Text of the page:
Over the summer, participants go on seven-day backpacking trips in wilderness areas near Denver or eight-day canoe trips in the Boundary Waters of Minnesota. On these trips, they learn backcountry skills, engage in team-building activities, and practice group and individual reflection. After the trip, the cohort is reunited for one-day overnights in August and September so they can reflect on their experience and continue relationships with their cohorts.
Know someone who would benefit from a backcountry trip? Here is more information.
Lucky to Ride is a nonprofit that offers bike programming to underserved and at-risk youth. Through a variety of programs, they give underprivileged populations the chance to explore Denver’s outdoors from the seat of a bike. For example, Lucky to Ride provides bikes for their programs because underprivileged youth often cannot afford to own and maintain a bike. They have a shop where they recycle and repurpose donated bikes to build bikes for those in need.
In their Learn to Earn program, Lucky to Ride combines STEM education with the joy of bike riding. Students learn about bike mechanics and maintenance through a 10-hour course and…wait for it…get to keep their bike at the end! In addition to recognizing how expensive bikes are, Lucky to Ride also acknowledges the gender disparity in cycling with their Lucky Girls Initiative. Many girls stop riding at a young age, while boys are more likely to continue biking.
Want to get involved with one of their programs? Here is their website.
Nonprofits with a Focus on Environmental Education
As the effects of climate change worsen, environmental education is becoming more and more important. Research shows that the more time kids spend outside interacting with nature, the more likely they are to be stewards of the outdoors. In an era where screen time trumps outside time, it is imperative to encourage kids to get out there, get dirty, and learn about the earth. Numerous nonprofits exist within Denver doing just that.
5. Kiva Center
The Kiva Center offers experiential, nature-based education so that students can learn life skills, connect with their environment, and become stewards of the outdoors. They work with schools to provide standard-based workshops in permaculture gardening, waste management, and nature connections. Not only do students learn about gardening and waste reduction techniques during these workshops, but they also grow in confidence, develop emotional well-being, and become more involved in their community. In their homeschool programs, kids spend the entire day learning through outside play. As kids learn about farms, gardening, and forests, they develop an appreciation for nature and the desire to conserve and protect it. Finally, they have after-school programs and family weekend workshops to bring communities and families together through environmental education.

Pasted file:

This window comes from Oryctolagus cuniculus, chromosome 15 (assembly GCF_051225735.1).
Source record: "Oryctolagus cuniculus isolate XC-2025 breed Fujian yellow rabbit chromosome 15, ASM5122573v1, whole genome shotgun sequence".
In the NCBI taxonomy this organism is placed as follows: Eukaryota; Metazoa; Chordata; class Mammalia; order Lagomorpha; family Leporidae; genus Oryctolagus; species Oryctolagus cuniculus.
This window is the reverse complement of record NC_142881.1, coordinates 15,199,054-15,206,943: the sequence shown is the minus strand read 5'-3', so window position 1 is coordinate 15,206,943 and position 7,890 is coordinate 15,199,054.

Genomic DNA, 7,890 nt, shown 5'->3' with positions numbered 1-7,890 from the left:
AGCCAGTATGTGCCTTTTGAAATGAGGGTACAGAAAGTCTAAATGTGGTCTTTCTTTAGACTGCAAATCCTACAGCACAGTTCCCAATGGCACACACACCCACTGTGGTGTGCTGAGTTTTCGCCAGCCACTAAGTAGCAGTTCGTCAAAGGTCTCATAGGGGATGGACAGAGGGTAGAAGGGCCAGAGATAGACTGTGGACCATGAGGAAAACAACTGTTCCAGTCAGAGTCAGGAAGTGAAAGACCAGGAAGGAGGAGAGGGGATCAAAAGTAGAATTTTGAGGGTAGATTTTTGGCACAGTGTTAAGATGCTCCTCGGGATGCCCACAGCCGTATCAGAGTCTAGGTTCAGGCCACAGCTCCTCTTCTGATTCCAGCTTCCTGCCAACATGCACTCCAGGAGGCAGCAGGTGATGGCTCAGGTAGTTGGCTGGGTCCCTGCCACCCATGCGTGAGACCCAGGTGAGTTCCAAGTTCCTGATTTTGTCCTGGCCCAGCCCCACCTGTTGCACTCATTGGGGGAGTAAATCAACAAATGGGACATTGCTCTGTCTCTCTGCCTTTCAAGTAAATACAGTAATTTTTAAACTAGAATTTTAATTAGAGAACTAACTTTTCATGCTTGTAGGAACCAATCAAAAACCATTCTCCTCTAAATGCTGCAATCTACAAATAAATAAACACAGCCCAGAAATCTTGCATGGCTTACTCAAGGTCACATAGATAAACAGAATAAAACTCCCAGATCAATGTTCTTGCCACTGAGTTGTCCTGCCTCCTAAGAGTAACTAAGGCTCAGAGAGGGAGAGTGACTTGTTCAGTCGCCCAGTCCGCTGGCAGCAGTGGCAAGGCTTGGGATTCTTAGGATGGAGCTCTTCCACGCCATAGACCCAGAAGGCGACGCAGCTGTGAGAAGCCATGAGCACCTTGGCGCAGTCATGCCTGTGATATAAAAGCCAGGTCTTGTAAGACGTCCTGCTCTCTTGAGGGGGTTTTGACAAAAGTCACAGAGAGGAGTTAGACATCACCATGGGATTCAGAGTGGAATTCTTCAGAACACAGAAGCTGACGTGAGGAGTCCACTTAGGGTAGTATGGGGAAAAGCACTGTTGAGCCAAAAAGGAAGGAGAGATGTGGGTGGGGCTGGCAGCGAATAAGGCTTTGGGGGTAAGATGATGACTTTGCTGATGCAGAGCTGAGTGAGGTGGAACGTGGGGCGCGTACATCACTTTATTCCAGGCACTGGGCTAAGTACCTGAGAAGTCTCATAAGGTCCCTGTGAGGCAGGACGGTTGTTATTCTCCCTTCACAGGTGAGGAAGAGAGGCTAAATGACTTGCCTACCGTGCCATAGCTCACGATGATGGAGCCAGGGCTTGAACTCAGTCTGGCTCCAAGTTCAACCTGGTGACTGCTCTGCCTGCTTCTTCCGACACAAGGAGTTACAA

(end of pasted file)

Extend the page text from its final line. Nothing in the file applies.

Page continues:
Interested in their programming? Here’s a link.
Environmental Learning for Kids (ELK) has been working with underrepresented youth in the outdoors for nearly 30 years. They provide activities in science and science-related careers to students of color and who identify as female and LGBTQ+. ELK comes to schools to deliver hands-on lessons in natural science. In these classes, students get to dissect owl pellets, touch skulls, and more. They also offer overnight and single-day field trips where students get to explore Denver’s outdoor spaces through different outdoor activities. ELK offers environmental career opportunities for teenagers and young adults so that people continue their relationship with the outdoors beyond ELK’s programming.